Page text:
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Old 02-02-2021, 07:53 PM   #21
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that's my concern about my wife if i go first. she shows no interest. i guess i need to stick around forever.
That had always been my concern too as to my DW. I was the financial person, she was the gardener. I worried about leaving her to manage the financial affairs alone, and planned and worked (no mortgage, etc.) to make sure she really would have no financial worries, and so only thing for her to do was pay the monthly utility bills, and the annual insurance premiums, and buy the groceries.

As it turned out, she went first and tricked me. Now I am faced with her love, and my shortcoming, the gardening!
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Old 02-02-2021, 07:55 PM   #22
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For the longest time I was a DIY'er. Slowly and steadily I've hired out for more of the maintenance needs of my house. The latest example, which began a year ago or so: I pay a premium to have my salt delivered and loaded into my water softener. Those 40 pound bags are just too cumbersome, and it's worth every penny to me.
"worth every penny to me" is my mantra for most of the things I pay for, as a small price for me to continue to enjoy my home of 35+ years. Yet another example of YMMV. Incidentally, we just had a major snow storm here in NJ, and it took me 3 rounds of snow-blowing to clear it all. That remains one of the things I still do myself, but only because I for-some-strange-reason enjoy it, other than major snow storms like this one. But I'm mentally ready to pay for snow removal service as well, whenever I can't do it anymore.
I prefer this to moving.
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Old 02-02-2021, 08:02 PM   #23
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Iím trying to get DW to move to a smaller maintenance free home but she wonít budge. So Iím gradually turning over handyman tasks to others. Had a new roof, gutters, and front door done by others and turned out well.

Iím never spreading mulch again. I spread about 14 cubic yards up and down slopes with a wheelbarrow. Iím hiring that out from now on.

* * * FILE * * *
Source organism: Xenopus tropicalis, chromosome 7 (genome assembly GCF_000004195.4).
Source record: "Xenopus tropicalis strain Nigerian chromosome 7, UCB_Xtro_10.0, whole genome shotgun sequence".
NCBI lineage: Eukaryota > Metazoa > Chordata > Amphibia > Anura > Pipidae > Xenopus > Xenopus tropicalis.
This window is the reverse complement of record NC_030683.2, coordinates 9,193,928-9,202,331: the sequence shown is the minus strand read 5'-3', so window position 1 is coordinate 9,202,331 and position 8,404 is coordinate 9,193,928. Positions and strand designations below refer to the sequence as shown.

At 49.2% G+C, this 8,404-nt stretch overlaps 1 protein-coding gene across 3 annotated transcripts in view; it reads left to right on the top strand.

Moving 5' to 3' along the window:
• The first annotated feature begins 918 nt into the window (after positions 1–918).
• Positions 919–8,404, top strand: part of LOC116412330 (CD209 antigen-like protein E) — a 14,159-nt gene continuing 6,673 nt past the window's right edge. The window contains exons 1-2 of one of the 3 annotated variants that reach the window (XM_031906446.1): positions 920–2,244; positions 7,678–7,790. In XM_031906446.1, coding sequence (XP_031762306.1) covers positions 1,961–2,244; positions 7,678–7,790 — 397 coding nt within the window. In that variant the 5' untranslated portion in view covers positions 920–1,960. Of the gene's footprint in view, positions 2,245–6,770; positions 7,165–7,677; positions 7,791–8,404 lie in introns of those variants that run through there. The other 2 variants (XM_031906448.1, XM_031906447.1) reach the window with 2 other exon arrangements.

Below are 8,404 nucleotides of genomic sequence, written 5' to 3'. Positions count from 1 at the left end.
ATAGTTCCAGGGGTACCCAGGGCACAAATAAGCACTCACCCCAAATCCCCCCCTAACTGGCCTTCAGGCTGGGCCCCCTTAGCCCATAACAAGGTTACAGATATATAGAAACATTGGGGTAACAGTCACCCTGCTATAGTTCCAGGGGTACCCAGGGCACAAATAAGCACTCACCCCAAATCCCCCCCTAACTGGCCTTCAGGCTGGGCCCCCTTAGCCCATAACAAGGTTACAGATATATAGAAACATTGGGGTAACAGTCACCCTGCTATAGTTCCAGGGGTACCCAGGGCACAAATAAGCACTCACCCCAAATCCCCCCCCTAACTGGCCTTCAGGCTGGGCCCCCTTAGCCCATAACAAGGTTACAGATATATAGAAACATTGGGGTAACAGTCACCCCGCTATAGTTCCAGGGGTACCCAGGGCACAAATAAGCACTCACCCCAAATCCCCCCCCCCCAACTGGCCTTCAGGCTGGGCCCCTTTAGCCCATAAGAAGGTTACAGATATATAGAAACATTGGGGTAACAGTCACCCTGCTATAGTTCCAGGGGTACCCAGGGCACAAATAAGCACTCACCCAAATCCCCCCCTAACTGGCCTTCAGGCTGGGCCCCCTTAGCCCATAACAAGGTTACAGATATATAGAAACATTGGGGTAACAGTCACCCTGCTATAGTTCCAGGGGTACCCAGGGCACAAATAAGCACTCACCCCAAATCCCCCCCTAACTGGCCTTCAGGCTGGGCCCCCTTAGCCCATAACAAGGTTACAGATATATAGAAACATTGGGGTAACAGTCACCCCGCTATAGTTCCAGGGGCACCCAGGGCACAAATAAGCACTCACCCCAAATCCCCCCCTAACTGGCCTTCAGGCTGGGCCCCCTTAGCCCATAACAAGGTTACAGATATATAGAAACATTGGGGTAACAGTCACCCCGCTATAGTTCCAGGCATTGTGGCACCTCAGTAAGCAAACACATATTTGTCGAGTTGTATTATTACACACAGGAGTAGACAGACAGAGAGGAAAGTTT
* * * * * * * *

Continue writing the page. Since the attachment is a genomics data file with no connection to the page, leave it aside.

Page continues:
I remodeled the kitchen, a couple of bathrooms, and put down new hardwood floors a couple of years ago, so I donít see any big projects on the horizon. But if something pops up, Iíll look to have someone else handle it.
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Old 02-02-2021, 08:04 PM   #24
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Am I overreacting? How have others managed this transition from DIY to depending on others?
One thing I am doing is taking a "Blow That Dough" attitude and beginning that transition well before I need to. That gives me time, without duress, to evaluate various service providers, or talk to others in the neighborhood who are getting those services, and identify the good ones.

For example, I cleared our driveway of 6" of snow today, a little shoveling and a lot of my snow thrower. At 62 I still enjoy doing it, and since I am fit, exercise regularly, and cardiologist sees no issues I look at is as another type of exercise workout. But I took it slow and it took about 2.5 hours. I have already been asking around about snow removal services to find the good/reputable ones in my area and contract with one of them within the next year or so.
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Old 02-02-2021, 08:13 PM   #25
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The dues pay for far more than lawn service. My dues include fire insurance on the structure, earthquake insurance, water, trash pickup, painting, gutter cleaning , driveway repairs, and recently some additional landscape work to prevent flooding.

Yes, you can do to yourself for less in oneís own house. I recently patched a ceiling that was damaged by a water leak. But, I needed a plumber to fix the leak. It was in a rather tight place. I would have been cussing up a storm for hours trying to fix it. The pro took 45 minutes and it hasnít leaked since.
Our HOA, for our condo/townhome is similar. Is it a bargain?, probably not, but for $225/month it is fair.

While I have always done all the usual maintenance, even for for some simple stuff I kid DW that she needs to dial 1-800-call the man.

On a side note. We have seen several neighbors stay way too long here, even with outside maintenance included. Sometime in our 70's, 10 years from now, I hope we remember that and go to independent/assisted living.
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Old 02-02-2021, 08:15 PM   #26
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That had always been my concern too as to my DW. I was the financial person, she was the gardener. I worried about leaving her to manage the financial affairs alone, and planned and worked (no mortgage, etc.) to make sure she really would have no financial worries, and so only thing for her to do was pay the monthly utility bills, and the annual insurance premiums, and buy the groceries.